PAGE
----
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   Volume 7.08                                        May 2, 2000
                            Published by the
              Electronic Privacy Information Center (EPIC)
                            Washington, D.C.
Table of Contents
[1] Administration Financial Privacy Proposal Released
[2] Privacy Coalition Seeks Review of Phone Records Privacy Case
[3] Intel Drops Processor Serial Numbers
[4] Pending Bills Would Impact Online Speech
[5] Council of Europe Releases Draft Cyber-Crime Treaty
[6] Electronic Surveillance Up Again in 1999
[7] EPIC Bookstore - Censored 2000
[8] Upcoming Conferences and Events
[1] Administration Financial Privacy Proposal Released
On April 30, during an address at Eastern Michigan University,
President Clinton unveiled a new Administration initiative protecting
financial privacy.  The proposal had been long expected, as the
President had remarked on the need for greater privacy protection soon
after signing the Financial Services Modernization Act into law and
again in his last State of the Union address.
The Financial Services Modernization Act, otherwise known as Gramm-
Leach-Bliley, eliminated many of the barriers preventing mergers
between securities firms, insurance companies, and other financial
institutions and simultaneously threw open the doors for more sharing
of personal financial information.  Some of those problems are
addressed in the new Clinton-Gore proposal, but other matters are
still left unresolved.
Perhaps the most significant loophole to be potentially closed by the
proposal is the unfettered transfer of personal information from
financial institutions to marketers.  Under current proposed rules,
consumers would not be given even an opt-out before such information
was shared through joint marketing agreements.  The other components
of the proposal include the ability to opt-out from sharing of
financial information between affiliates of a single institution;
opt-in for the sharing of medical billing or payment information and
consumer spending habits; a right to access and correct financial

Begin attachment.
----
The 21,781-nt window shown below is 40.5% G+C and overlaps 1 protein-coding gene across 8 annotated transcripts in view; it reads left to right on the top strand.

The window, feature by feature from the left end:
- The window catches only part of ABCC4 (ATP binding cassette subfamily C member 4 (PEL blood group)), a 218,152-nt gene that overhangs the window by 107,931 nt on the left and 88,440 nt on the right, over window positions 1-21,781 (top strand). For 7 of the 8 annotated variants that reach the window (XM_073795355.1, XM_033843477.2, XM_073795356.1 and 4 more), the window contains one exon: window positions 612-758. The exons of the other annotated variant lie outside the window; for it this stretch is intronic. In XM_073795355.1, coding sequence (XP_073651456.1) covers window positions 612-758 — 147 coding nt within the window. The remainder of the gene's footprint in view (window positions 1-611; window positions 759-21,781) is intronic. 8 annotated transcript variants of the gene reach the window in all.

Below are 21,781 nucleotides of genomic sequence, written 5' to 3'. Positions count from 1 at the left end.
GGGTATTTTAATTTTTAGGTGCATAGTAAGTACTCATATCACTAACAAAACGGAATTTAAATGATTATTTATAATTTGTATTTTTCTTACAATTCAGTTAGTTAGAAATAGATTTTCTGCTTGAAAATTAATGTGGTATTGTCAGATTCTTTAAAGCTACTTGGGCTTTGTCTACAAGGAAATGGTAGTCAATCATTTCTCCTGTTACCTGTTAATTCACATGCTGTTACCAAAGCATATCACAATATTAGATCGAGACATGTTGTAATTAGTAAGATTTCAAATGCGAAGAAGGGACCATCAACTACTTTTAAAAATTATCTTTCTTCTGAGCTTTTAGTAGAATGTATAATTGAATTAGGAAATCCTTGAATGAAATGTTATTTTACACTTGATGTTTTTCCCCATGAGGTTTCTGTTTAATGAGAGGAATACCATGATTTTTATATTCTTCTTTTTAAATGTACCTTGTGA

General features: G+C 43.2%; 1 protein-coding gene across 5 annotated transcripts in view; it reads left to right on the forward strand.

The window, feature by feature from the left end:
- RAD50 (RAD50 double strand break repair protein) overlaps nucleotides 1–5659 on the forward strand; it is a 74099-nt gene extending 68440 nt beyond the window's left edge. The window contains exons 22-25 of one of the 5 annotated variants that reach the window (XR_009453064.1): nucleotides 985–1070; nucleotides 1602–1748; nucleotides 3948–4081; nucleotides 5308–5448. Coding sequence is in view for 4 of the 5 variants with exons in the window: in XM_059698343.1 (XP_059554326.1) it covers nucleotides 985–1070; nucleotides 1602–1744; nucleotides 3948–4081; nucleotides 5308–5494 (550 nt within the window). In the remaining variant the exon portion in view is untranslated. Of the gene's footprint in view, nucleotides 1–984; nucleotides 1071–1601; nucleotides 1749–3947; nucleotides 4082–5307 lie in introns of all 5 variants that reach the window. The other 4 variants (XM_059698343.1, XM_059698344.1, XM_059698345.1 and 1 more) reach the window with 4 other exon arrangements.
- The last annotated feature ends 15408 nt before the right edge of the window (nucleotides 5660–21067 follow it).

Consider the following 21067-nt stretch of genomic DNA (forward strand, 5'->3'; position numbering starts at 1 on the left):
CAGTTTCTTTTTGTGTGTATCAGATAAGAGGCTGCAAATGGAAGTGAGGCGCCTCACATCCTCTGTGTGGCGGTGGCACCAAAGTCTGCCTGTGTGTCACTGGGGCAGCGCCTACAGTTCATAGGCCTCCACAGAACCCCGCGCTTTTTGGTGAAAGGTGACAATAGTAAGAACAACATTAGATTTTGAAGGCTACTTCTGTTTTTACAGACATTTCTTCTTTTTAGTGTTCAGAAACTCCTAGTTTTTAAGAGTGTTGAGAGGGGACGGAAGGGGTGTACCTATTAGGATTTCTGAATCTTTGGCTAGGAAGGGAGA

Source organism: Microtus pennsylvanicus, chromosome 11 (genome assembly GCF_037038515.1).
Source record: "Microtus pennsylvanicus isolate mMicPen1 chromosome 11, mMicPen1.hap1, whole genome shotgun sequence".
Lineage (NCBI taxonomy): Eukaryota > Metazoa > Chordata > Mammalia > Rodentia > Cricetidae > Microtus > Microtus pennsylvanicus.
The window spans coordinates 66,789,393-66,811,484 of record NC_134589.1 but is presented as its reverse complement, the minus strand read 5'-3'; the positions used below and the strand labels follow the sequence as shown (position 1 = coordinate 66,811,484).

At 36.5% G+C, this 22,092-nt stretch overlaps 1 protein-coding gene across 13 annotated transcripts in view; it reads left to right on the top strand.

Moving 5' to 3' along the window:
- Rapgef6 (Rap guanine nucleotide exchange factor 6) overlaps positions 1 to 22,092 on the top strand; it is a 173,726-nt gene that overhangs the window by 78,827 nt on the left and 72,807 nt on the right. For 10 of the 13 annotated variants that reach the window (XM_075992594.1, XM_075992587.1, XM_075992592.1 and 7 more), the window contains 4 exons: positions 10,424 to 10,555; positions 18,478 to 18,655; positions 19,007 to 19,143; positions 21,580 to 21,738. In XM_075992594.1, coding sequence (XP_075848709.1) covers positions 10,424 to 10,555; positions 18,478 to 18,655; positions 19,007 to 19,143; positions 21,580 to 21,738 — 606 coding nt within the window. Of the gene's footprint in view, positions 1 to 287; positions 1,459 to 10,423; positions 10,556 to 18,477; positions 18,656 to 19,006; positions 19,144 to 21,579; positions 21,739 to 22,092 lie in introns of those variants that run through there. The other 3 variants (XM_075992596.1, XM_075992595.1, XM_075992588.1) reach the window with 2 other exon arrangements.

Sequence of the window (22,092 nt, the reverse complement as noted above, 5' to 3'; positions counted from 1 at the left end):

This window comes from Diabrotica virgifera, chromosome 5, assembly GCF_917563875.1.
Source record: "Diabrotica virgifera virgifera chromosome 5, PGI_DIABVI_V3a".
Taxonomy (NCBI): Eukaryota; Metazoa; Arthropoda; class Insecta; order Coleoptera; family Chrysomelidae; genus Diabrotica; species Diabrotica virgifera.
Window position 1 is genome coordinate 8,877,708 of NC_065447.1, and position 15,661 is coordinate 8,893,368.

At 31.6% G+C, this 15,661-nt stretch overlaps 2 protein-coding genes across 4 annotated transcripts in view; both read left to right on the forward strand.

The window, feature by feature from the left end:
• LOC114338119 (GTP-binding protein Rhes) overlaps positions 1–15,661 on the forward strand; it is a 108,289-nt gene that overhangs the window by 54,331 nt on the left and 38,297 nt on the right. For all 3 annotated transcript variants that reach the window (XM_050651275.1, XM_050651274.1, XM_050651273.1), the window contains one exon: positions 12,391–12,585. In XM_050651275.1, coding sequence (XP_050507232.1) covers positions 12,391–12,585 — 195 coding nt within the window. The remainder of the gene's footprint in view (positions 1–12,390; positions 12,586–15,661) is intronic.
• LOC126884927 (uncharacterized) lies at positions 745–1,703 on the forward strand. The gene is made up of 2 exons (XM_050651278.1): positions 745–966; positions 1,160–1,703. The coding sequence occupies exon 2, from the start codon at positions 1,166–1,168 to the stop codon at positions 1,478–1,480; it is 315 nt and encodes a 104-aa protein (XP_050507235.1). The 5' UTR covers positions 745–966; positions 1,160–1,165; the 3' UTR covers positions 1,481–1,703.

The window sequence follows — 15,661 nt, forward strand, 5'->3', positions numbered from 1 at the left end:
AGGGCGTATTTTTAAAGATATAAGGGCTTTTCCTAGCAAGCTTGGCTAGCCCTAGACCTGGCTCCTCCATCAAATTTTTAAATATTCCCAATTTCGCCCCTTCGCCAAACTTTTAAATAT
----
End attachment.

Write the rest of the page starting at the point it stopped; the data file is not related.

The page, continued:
records; increased authority for the Federal Trade Commission (FTC)
to assess monetary damages; increased cooperation between the FTC and
State Attorney Generals in prosecuting deceptive business practices;
requirements that banks provide privacy policies at the beginning of
a customer relationship; and a study on public bankruptcy records that
often contain a great deal of personal information.
Many groups, including EPIC, have recognized that Gramm-Leach-Bliley
does not offer an adequate level of privacy protection and would
prefer an opt-in for personal financial information to be shared with
affiliates and third parties.  The full text of the proposal is still
unavailable, but should be made public later this week.  Whether or
not the proposal succeeds in gaining the approval of Congress, the
standards in Gramm-Leach-Bliley are set to go into effect later this
A summary of the proposal is available at:
[2] Privacy Coalition Seeks Review of Phone Records Privacy Case
On May 1, EPIC was joined by 14 consumer organizations and 19 law
professors in a "friend of the court" brief filed with the U.S.
Supreme Court urging review of a lower court decision in U.S. West
v. FCC.  The case, decided last year by the Tenth Circuit Court of
Appeals, struck down a Federal Communications Commission (FCC)
regulation that sought to protect the privacy of an individual's
telephone records.  The appellate court held that the regulation,
which prohibited telephone companies from disclosing their customers'
sensitive Consumer Proprietary Network Information (CPNI) records
without first receiving opt-in permission, constituted an undue